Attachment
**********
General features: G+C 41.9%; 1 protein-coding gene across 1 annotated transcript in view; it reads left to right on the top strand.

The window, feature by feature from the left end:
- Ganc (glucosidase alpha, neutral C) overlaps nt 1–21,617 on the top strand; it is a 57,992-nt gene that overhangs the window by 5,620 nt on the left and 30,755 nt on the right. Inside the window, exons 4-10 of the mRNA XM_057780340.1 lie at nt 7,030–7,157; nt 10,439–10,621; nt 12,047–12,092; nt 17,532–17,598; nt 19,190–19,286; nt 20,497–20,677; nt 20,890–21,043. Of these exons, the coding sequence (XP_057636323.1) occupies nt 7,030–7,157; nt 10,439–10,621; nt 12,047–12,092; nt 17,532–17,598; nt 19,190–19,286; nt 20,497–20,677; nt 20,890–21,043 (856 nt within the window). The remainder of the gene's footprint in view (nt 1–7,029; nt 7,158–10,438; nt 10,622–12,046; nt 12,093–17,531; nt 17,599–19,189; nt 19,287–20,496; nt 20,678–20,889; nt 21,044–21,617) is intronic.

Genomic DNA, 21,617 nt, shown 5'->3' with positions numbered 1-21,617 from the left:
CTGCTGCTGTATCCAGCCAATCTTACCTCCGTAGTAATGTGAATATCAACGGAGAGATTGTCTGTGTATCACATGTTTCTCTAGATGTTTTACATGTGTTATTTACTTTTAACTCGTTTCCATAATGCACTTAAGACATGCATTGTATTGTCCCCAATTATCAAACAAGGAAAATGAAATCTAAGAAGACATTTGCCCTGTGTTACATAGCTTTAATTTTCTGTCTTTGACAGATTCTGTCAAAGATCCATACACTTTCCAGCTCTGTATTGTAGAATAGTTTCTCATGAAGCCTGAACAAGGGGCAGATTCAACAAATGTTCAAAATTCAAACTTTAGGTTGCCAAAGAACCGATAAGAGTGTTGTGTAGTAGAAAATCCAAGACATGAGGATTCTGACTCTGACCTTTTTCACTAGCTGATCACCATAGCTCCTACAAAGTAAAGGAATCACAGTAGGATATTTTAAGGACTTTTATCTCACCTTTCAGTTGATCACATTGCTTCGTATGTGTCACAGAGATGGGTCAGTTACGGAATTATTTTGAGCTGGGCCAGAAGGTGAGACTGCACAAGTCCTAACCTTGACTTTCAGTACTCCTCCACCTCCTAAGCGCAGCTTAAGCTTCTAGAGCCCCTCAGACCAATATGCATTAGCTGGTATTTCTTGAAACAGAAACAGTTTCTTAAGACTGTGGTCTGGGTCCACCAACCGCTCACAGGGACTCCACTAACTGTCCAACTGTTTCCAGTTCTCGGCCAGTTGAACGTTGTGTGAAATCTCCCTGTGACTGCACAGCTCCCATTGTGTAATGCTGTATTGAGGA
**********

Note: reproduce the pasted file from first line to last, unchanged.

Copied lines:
General features: G+C 41.9%; 1 protein-coding gene across 1 annotated transcript in view; it reads left to right on the top strand.

The window, feature by feature from the left end:
- Ganc (glucosidase alpha, neutral C) overlaps nt 1–21,617 on the top strand; it is a 57,992-nt gene that overhangs the window by 5,620 nt on the left and 30,755 nt on the right. Inside the window, exons 4-10 of the mRNA XM_057780340.1 lie at nt 7,030–7,157; nt 10,439–10,621; nt 12,047–12,092; nt 17,532–17,598; nt 19,190–19,286; nt 20,497–20,677; nt 20,890–21,043. Of these exons, the coding sequence (XP_057636323.1) occupies nt 7,030–7,157; nt 10,439–10,621; nt 12,047–12,092; nt 17,532–17,598; nt 19,190–19,286; nt 20,497–20,677; nt 20,890–21,043 (856 nt within the window). The remainder of the gene's footprint in view (nt 1–7,029; nt 7,158–10,438; nt 10,622–12,046; nt 12,093–17,531; nt 17,599–19,189; nt 19,287–20,496; nt 20,678–20,889; nt 21,044–21,617) is intronic.

Genomic DNA, 21,617 nt, shown 5'->3' with positions numbered 1-21,617 from the left:
CTGCTGCTGTATCCAGCCAATCTTACCTCCGTAGTAATGTGAATATCAACGGAGAGATTGTCTGTGTATCACATGTTTCTCTAGATGTTTTACATGTGTTATTTACTTTTAACTCGTTTCCATAATGCACTTAAGACATGCATTGTATTGTCCCCAATTATCAAACAAGGAAAATGAAATCTAAGAAGACATTTGCCCTGTGTTACATAGCTTTAATTTTCTGTCTTTGACAGATTCTGTCAAAGATCCATACACTTTCCAGCTCTGTATTGTAGAATAGTTTCTCATGAAGCCTGAACAAGGGGCAGATTCAACAAATGTTCAAAATTCAAACTTTAGGTTGCCAAAGAACCGATAAGAGTGTTGTGTAGTAGAAAATCCAAGACATGAGGATTCTGACTCTGACCTTTTTCACTAGCTGATCACCATAGCTCCTACAAAGTAAAGGAATCACAGTAGGATATTTTAAGGACTTTTATCTCACCTTTCAGTTGATCACATTGCTTCGTATGTGTCACAGAGATGGGTCAGTTACGGAATTATTTTGAGCTGGGCCAGAAGGTGAGACTGCACAAGTCCTAACCTTGACTTTCAGTACTCCTCCACCTCCTAAGCGCAGCTTAAGCTTCTAGAGCCCCTCAGACCAATATGCATTAGCTGGTATTTCTTGAAACAGAAACAGTTTCTTAAGACTGTGGTCTGGGTCCACCAACCGCTCACAGGGACTCCACTAACTGTCCAACTGTTTCCAGTTCTCGGCCAGTTGAACGTTGTGTGAAATCTCCCTGTGACTGCACAGCTCCCATTGTGTAATGCTGTATTGAGGA